Q: What is an autoimmune disease and can it be treated?
Dr. Bertus Eksteen, associate professor, department of medicine, division of gastroenterology at the University of Calgary explains that an autoimmune disease is when
your immune system, which typically fights bacteria and viruses, turns against your body and causes damage to some organs or cells.
“Autoimmune disease is probably the biggest thing that we deal with in medicine at present,” Eksteen says. “If one of the cell types in your pancreas is attacked by the immune system, you get insulin dependent diabetes mellitus. Or if some of the cells in your brain get attacked, you get multiple sclerosis. It just depends which cell types get attacked as to which type of autoimmune disease you develop.”
The severity of the effects depends on what cell types are attacked, how crucial those cell types are for the body to survive, how intensely the immune system attacks the cells as well as your genetic makeup. “The majority of genes that determine if you get an autoimmune disease or not are inherited,” Eksteen says.Many autoimmune diseases have correlating tests, such as blood tests or biopsies, that medical professionals can perform to make an accurate diagnosis.
“Unfortunately when you have somebody whose immune system has become very active and now it’s attacking their own body, quite often you can’t get rid of it [the damage] anymore,” Eksteen says, adding that although doctors can’t cure an autoimmune disease completely, they can help control it. “Most of the therapies don’t take it away but suppress it,” he says.
The need to control the ill-functioning immune system is so that it doesn’t cause too much long-term damage to the organ or cells it’s attacking. Eksteen says detecting and treating an autoimmune disease early on helps prevent significant and permanent damage to a person’s body and health.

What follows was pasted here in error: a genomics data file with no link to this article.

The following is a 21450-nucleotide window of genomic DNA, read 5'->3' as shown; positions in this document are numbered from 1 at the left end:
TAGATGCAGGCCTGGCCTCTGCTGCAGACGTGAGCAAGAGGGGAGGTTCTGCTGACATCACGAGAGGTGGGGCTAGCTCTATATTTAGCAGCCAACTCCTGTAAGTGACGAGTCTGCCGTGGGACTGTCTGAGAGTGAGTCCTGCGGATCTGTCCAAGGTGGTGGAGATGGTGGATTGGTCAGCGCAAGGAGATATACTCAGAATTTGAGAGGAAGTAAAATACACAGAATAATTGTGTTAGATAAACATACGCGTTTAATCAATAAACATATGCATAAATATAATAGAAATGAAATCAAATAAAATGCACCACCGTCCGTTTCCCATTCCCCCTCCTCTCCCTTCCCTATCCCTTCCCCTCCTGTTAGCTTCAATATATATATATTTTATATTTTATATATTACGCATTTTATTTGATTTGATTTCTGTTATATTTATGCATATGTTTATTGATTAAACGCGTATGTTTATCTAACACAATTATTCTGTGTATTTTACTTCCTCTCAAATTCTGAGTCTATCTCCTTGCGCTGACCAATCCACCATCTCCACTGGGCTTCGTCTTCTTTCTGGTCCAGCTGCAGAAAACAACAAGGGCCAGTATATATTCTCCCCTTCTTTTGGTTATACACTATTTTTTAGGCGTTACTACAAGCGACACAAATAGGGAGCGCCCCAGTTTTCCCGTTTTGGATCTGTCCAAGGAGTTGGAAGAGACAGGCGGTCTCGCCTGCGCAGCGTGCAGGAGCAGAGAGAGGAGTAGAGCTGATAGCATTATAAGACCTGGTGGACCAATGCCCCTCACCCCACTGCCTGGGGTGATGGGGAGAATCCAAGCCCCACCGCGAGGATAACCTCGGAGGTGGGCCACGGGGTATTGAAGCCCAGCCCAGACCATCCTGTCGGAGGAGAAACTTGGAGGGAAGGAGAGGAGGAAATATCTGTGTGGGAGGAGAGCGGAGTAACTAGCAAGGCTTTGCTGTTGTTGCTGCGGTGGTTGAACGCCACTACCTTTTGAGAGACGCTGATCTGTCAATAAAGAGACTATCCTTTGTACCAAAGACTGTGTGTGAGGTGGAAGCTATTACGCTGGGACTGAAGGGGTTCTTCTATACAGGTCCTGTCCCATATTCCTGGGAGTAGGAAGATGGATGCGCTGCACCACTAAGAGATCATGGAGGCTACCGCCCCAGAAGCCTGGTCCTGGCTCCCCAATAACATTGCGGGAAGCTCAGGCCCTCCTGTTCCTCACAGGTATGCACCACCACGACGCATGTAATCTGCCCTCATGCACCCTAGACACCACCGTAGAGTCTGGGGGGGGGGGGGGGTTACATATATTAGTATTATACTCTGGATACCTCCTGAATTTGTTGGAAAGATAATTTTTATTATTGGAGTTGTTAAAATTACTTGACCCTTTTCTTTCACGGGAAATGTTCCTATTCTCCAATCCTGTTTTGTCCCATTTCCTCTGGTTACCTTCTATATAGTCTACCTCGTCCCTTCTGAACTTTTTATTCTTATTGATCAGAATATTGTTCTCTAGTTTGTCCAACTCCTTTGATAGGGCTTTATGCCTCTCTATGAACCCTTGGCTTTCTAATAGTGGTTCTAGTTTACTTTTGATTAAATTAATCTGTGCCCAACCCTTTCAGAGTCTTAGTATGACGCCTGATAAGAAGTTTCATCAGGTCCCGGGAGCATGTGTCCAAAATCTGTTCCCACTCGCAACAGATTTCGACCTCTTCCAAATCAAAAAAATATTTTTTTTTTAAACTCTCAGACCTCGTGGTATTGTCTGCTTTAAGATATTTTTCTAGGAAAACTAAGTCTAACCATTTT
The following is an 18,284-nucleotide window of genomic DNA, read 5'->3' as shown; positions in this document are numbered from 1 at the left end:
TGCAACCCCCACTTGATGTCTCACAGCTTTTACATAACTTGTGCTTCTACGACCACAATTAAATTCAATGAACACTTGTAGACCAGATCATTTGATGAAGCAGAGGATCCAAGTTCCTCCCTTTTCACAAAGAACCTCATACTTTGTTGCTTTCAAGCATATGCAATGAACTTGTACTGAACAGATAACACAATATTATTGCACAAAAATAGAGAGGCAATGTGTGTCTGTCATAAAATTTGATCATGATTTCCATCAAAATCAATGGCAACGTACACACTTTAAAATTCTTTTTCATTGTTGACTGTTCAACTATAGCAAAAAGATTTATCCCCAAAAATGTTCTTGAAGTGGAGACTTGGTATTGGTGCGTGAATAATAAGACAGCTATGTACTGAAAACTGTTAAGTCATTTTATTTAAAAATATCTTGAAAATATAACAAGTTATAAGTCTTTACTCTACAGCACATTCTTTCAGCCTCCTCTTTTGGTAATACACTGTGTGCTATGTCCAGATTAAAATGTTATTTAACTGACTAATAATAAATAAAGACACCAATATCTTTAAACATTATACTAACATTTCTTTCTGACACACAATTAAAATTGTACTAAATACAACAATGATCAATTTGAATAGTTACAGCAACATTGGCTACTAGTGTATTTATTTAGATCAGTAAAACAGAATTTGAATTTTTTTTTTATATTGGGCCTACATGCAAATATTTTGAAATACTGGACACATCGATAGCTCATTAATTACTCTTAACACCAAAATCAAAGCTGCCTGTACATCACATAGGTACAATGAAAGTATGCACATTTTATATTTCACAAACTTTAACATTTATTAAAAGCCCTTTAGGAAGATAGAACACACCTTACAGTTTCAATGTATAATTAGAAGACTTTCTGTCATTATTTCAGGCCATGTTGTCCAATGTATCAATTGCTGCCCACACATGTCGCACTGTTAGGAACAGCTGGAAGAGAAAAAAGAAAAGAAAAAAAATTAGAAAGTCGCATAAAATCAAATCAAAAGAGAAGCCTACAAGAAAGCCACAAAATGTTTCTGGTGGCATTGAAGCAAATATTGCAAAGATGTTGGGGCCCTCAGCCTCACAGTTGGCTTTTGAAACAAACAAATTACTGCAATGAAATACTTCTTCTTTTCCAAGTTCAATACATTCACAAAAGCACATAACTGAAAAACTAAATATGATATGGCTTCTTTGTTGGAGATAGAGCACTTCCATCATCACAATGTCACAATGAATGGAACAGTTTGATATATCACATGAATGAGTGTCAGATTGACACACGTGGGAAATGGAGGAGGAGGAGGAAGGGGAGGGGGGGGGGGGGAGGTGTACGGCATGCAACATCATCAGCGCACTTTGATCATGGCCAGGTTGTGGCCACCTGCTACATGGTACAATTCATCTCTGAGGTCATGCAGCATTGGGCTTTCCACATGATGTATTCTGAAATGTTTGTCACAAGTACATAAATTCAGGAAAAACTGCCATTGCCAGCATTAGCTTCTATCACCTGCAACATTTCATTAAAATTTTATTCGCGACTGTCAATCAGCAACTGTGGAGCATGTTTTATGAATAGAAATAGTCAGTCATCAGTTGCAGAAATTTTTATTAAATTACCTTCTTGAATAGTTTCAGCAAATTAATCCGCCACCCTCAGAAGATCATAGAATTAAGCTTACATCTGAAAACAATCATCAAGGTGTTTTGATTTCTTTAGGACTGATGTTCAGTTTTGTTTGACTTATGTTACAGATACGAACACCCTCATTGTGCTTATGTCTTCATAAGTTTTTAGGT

Q: I was told that my low-platelet results are likely pregnancy-related. I’m not certain what it means if my platelet count doesn’t return back to normal after I have my baby.
Dr. Eksteen says that platelets play an essential role in our blood: they make our blood clot. “If you don’t have platelets, you bleed more easily,” he says.
“In pregnancy you can get low platelets, which sometimes means there’s something wrong with the placenta. It can also be an early sign that there’s a problem with the liver during pregnancy,” he says. The placenta and liver are usually the things that get investigated in detail if there are low platelets during pregnancy, but in most cases the platelet count goes back normal soon after giving birth.
“If it doesn’t go back to normal after pregnancy, you have to think it’s not one of those things related to liver or placenta,” he says. It means there’s something that’s been going on before pregnancy and it is there to stay long-term.
Low platelets occur for a few reasons – one being that you don’t make enough platelets, meaning there’s a problem in your bone marrow. Or, your body makes enough platelets but they’re consumed somewhere in the body. “That can either be that you’ve got an autoimmune disease that kills platelets or it can be you’ve got a big spleen that breaks down more platelets than you can make,” Eksteen says. “It can also be one of a variety of blood-vessel diseases that break up platelets more quickly than you can make them.”